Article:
Telmon says that these local languages will die unless parents communicate with their children using them. "Support and learning in schools are always welcome, but the action of learning one’s mother tongue from a parent is unique," he says.
Many make the mistake of deferring to standard Italian, believing it will serve their children better.
“There are parents who, misled by modernity, teach the most popular language at the time," Telmon says. "The solution, instead, is multilingualism. There was a time of incorrect linguistic education, when they were convinced that learning a local language as a mother tongue impeded the child from learning standard Italian. But learning doesn’t work like that. Up until about 10 years old, most children can learn two, three, even five different languages without any problems.”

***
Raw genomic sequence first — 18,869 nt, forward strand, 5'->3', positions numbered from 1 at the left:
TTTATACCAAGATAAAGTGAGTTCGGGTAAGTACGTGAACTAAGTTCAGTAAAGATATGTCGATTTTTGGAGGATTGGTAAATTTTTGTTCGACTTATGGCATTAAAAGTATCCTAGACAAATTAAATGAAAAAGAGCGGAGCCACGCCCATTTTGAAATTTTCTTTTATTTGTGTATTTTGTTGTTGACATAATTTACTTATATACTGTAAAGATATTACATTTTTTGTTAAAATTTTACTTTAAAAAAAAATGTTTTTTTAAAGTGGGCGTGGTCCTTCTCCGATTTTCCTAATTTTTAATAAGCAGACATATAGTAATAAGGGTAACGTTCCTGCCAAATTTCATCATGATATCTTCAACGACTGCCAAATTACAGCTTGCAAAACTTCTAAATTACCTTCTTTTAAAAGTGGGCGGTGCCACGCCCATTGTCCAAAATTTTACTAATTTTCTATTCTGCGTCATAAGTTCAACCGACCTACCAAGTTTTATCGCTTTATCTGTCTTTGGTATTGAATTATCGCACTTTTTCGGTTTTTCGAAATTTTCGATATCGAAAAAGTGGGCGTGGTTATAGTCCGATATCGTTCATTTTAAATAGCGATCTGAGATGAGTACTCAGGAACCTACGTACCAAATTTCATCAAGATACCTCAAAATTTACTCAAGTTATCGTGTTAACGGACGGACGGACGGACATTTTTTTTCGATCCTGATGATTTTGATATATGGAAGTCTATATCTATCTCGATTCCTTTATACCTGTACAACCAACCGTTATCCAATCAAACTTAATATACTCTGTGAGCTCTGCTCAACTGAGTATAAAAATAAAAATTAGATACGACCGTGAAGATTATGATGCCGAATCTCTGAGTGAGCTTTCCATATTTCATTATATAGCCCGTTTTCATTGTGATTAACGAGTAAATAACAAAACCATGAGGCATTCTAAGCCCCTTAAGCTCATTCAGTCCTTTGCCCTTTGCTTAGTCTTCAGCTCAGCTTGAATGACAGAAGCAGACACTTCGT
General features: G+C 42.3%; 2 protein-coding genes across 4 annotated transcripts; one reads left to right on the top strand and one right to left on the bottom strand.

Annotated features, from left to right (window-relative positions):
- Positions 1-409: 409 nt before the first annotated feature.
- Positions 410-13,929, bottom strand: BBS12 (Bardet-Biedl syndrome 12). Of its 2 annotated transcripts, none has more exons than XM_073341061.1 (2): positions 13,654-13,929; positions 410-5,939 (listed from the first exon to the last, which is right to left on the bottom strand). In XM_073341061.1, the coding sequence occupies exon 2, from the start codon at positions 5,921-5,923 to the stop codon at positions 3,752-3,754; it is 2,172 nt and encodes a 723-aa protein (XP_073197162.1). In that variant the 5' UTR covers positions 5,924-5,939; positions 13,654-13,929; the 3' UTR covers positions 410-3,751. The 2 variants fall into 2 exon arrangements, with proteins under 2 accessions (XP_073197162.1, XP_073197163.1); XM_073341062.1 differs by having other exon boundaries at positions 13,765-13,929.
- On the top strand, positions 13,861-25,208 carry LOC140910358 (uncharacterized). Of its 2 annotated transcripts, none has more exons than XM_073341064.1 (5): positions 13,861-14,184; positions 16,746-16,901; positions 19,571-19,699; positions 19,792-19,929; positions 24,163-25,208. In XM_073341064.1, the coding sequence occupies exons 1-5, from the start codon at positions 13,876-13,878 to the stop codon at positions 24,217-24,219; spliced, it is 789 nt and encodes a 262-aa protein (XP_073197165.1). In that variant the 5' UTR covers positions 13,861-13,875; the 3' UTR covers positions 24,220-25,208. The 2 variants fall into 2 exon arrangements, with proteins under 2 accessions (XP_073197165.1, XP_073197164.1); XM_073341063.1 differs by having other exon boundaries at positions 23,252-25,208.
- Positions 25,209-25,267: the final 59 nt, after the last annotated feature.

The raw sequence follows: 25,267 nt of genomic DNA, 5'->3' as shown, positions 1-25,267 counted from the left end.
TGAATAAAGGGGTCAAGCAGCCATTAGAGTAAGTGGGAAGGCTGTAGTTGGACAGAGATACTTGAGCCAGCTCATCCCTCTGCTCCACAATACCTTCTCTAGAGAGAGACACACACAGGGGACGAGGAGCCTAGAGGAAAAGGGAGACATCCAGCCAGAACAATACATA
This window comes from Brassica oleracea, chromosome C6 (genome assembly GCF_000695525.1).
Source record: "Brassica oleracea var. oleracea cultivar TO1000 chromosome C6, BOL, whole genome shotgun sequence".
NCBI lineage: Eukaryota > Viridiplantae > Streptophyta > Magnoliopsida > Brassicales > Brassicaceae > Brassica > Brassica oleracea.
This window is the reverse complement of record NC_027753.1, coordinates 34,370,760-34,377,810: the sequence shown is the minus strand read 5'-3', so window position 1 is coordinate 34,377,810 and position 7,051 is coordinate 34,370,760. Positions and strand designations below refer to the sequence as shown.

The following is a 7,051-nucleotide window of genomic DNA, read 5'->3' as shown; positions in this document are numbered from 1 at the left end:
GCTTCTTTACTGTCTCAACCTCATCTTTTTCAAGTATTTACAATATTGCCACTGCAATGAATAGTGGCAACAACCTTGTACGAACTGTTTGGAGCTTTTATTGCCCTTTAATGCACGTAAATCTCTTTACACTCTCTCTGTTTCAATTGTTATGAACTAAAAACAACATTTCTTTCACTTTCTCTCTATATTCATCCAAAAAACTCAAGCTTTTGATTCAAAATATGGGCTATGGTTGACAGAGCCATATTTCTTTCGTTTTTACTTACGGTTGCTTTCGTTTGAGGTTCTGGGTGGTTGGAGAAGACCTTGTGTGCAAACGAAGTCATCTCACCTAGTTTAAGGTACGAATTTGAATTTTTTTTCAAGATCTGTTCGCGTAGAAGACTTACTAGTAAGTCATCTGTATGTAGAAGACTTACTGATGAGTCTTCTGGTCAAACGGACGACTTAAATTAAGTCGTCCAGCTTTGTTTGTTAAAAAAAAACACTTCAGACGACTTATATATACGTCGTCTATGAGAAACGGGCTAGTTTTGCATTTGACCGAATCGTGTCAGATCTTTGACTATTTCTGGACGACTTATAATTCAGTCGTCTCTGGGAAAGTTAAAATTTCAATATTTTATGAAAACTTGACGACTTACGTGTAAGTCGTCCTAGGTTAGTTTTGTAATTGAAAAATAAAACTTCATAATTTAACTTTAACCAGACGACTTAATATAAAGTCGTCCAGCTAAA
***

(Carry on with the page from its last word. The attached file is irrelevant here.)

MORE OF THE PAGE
Crunching the numbers of South Korea's personal and household debt offers a glimpse into what drives the win-or-die plot of the Netflix hit produced in the Asian country.
SEOUL — The South Korean series Squid Game has become the most viewed series on Netflix, watched by over 111 million viewers and counting. It has also generated a wave of debate online and off about its provocative message about contemporary life.
The plot follows the story of a desperate man in debt, who receives a mysterious invitation to play a game in which the contestants gamble their lives on six childhood games, with the winner awarded a prize of 45.6 billion won ($38 million)... while the losers face death.
It's a plot that many have noted is not quite as surreal as it sounds, a reflection of the reality of Korean society today mired in personal debt.
Seoul housing prices top London and New York
In the polished streets of downtown Seoul, one sees endless cards and coupons advertising loans scattered on the ground. Since the outbreak of the pandemic, as the demand for loans in South Korea has exploded, lax lending policies have led to a rapid increase in personal debt.
According to the South Korean Central Bank's "Monetary Credit Policy Report," household debt reached 105% of GDP in the first quarter of this year, equivalent to approximately $1.5 trillion at the end of March, with a major share tied up in home mortgages.